[LINK] SMH: 'US bans offshore online gambling'

Roger Clarke Roger.Clarke at xamax.com.au
Tue Oct 3 10:20:49 AEST 2006

US bans offshore online gambling
[Misleading headline:  it's about banning the processing in the US of 
US residents' transactions with offshore online gambling operators]
The Sydney Morning Herald
Business Section Lead Story
Date: October 3 2006

Colin Kruger

THE US Government stunned the online gambling industry over the 
weekend by passing laws that effectively ban the services from their 
biggest market.

The $US6 billion ($8 billion) industry went into meltdown over the 
news, with shares in UK-listed PartyGaming, 888 Holdings and 
SportingBet - which has operations in Australia - plummeting in early 
London trading overnight.

Also in the line of fire is Betcorp, which is listed on the 
Australian Stock Exchange and, like the UK-listed companies, counts 
on US customers for most of its business.

The US Senate, which was expected to block the legislation, sneaked 
the bill through early Saturday morning US time, following some 
last-minute manoeuvring ahead of the Senate break for mid-term 

*The bill outlaws the processing of bets for online gaming companies, 
effectively preventing US banks and credit card companies from doing 
business with the operators. It could be signed into law by President 
Bush as early as this week.
The bill excludes US-based online betting on services like horse 
racing and lotteries and has no impact on American casinos and other 
gambling operations.

The US Government has been in a tussle with the industry for more 
than a decade, dating back to when foreign operators accepted bets 
from US citizens over the phone from offshore operations in the 

These online sports betting, poker and casino operators have been 
drawn to the London Stock Exchange, where investors have profited 
from the explosive growth in US internet wagers, despite their 
questionable legal status.

That is expected to change. According to UK reports, 888 Holdings,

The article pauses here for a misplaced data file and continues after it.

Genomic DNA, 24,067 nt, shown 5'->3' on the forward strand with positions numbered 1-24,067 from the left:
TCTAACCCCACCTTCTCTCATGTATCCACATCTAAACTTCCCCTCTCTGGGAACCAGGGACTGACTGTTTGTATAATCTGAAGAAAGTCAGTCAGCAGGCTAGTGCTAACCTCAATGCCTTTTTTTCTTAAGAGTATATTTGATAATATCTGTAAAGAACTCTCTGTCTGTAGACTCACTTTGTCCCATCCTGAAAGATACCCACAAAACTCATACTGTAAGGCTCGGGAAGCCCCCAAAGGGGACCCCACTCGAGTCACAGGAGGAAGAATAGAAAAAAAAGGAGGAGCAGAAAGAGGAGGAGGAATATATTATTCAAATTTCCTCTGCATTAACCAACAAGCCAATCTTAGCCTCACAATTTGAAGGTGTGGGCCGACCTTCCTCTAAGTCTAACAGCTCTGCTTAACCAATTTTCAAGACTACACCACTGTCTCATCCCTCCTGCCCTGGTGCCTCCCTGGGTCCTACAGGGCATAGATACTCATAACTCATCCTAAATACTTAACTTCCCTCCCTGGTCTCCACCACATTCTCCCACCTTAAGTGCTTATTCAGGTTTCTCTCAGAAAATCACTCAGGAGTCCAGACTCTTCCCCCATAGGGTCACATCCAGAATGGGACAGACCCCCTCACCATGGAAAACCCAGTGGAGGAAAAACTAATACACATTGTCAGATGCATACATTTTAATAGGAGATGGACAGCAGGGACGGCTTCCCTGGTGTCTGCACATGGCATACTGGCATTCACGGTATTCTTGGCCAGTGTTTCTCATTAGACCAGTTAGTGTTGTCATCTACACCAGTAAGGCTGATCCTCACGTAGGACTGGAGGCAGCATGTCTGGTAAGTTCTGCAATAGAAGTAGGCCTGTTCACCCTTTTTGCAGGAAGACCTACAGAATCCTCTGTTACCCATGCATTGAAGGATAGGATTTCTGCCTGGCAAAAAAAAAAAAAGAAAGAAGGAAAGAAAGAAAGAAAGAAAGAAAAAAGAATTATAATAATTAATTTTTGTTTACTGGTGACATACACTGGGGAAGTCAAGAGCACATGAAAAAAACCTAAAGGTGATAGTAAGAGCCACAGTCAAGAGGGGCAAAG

PartyGaming, and SportingBet are expected to halt their US-facing 
Shares in PartyGaming slid 64.5p, or 59 per cent, to 43.5p in early 
London trading. SportingBet shares were down 69 per cent to 58p and 
888 Holdings 48 per cent to 76p.

The latest move is not entirely surprising given the hard line 
already being taken by US authorities. SportingBet's former chairman, 
Peter Dicks, was arrested last month on a warrant issued by Louisiana 
State Police, but was released by a New York court recently. Mr Dicks 
faced being extradited to the state on charges that include gambling 
by computer, a charge that could land him a year in jail.

In July, the then chief executive of BetonSports, David Carruthers, 
was arrested in Texas, sending internet gambling stocks plunging.

Mr Carruthers, who has since been sacked by BetonSports, has pleaded 
not guilty to racketeering and tax evasion.

Australian-listed Betcorp, which generates most of its business from 
US sports betting, announced last month that it would discontinue its 
phone service to US customers after, as it said, taking legal advice. 
The company's stock has more than halved since the troubles began in 
July, closing at its lowest levels in more than two years yesterday 
at $1.88.

Betcorp will leave the Australian Stock Exchange this month to 
concentrate on its British listing. Executives were not available for 
comment yesterday.

Betcorp was one of the first online companies to be targeted for 
allegedly contravening US laws.

with Agencies

[There's little doubt that there's a lot of criminal activity 
involved in the gambling industry.  But there's also little doubt 
that these moves by the nominally economic rationalist US 
Administration are motivated almost entirely by protectionism.]

Roger Clarke                  http://www.anu.edu.au/people/Roger.Clarke/
Xamax Consultancy Pty Ltd      78 Sidaway St, Chapman ACT 2611 AUSTRALIA
                    Tel: +61 2 6288 1472, and 6288 6916
mailto:Roger.Clarke at xamax.com.au                http://www.xamax.com.au/

Visiting Professor in Info Science & Eng  Australian National University
Visiting Professor in the eCommerce Program      University of Hong Kong
Visiting Professor in the Cyberspace Law & Policy Centre      Uni of NSW

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